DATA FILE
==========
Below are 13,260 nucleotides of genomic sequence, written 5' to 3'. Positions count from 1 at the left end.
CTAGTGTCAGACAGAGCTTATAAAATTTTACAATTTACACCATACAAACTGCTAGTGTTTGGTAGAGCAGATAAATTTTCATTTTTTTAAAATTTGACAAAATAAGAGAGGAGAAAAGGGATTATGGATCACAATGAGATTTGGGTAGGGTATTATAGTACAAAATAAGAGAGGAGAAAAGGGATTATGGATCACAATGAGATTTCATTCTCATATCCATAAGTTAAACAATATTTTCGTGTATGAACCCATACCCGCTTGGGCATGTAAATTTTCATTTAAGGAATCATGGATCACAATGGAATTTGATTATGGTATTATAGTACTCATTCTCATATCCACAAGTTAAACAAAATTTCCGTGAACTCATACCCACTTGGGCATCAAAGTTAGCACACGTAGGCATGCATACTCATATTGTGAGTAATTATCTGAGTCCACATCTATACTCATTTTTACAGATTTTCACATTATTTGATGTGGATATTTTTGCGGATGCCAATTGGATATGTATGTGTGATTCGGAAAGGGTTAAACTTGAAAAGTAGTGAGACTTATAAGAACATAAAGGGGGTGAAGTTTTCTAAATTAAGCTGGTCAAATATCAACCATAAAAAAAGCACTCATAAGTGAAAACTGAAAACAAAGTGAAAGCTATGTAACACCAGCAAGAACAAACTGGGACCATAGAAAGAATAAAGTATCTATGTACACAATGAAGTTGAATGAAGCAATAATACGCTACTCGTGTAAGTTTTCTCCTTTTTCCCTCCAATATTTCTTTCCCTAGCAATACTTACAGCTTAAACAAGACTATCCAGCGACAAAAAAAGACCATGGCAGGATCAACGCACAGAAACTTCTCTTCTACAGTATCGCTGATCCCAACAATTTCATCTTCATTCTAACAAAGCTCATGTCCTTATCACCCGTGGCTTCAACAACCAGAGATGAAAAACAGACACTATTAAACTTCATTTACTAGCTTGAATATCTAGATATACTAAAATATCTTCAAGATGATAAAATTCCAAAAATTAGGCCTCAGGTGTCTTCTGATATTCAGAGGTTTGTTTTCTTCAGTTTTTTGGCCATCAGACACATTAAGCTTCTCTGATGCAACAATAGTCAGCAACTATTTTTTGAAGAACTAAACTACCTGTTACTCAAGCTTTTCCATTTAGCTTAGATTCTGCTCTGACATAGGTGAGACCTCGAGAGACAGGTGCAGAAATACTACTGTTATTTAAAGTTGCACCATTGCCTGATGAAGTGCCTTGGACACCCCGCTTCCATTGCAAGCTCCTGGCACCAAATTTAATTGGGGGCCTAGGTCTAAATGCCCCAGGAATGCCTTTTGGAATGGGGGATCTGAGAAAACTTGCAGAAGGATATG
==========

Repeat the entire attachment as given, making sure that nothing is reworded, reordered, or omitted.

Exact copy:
Below are 13,260 nucleotides of genomic sequence, written 5' to 3'. Positions count from 1 at the left end.
CTAGTGTCAGACAGAGCTTATAAAATTTTACAATTTACACCATACAAACTGCTAGTGTTTGGTAGAGCAGATAAATTTTCATTTTTTTAAAATTTGACAAAATAAGAGAGGAGAAAAGGGATTATGGATCACAATGAGATTTGGGTAGGGTATTATAGTACAAAATAAGAGAGGAGAAAAGGGATTATGGATCACAATGAGATTTCATTCTCATATCCATAAGTTAAACAATATTTTCGTGTATGAACCCATACCCGCTTGGGCATGTAAATTTTCATTTAAGGAATCATGGATCACAATGGAATTTGATTATGGTATTATAGTACTCATTCTCATATCCACAAGTTAAACAAAATTTCCGTGAACTCATACCCACTTGGGCATCAAAGTTAGCACACGTAGGCATGCATACTCATATTGTGAGTAATTATCTGAGTCCACATCTATACTCATTTTTACAGATTTTCACATTATTTGATGTGGATATTTTTGCGGATGCCAATTGGATATGTATGTGTGATTCGGAAAGGGTTAAACTTGAAAAGTAGTGAGACTTATAAGAACATAAAGGGGGTGAAGTTTTCTAAATTAAGCTGGTCAAATATCAACCATAAAAAAAGCACTCATAAGTGAAAACTGAAAACAAAGTGAAAGCTATGTAACACCAGCAAGAACAAACTGGGACCATAGAAAGAATAAAGTATCTATGTACACAATGAAGTTGAATGAAGCAATAATACGCTACTCGTGTAAGTTTTCTCCTTTTTCCCTCCAATATTTCTTTCCCTAGCAATACTTACAGCTTAAACAAGACTATCCAGCGACAAAAAAAGACCATGGCAGGATCAACGCACAGAAACTTCTCTTCTACAGTATCGCTGATCCCAACAATTTCATCTTCATTCTAACAAAGCTCATGTCCTTATCACCCGTGGCTTCAACAACCAGAGATGAAAAACAGACACTATTAAACTTCATTTACTAGCTTGAATATCTAGATATACTAAAATATCTTCAAGATGATAAAATTCCAAAAATTAGGCCTCAGGTGTCTTCTGATATTCAGAGGTTTGTTTTCTTCAGTTTTTTGGCCATCAGACACATTAAGCTTCTCTGATGCAACAATAGTCAGCAACTATTTTTTGAAGAACTAAACTACCTGTTACTCAAGCTTTTCCATTTAGCTTAGATTCTGCTCTGACATAGGTGAGACCTCGAGAGACAGGTGCAGAAATACTACTGTTATTTAAAGTTGCACCATTGCCTGATGAAGTGCCTTGGACACCCCGCTTCCATTGCAAGCTCCTGGCACCAAATTTAATTGGGGGCCTAGGTCTAAATGCCCCAGGAATGCCTTTTGGAATGGGGGATCTGAGAAAACTTGCAGAAGGATATG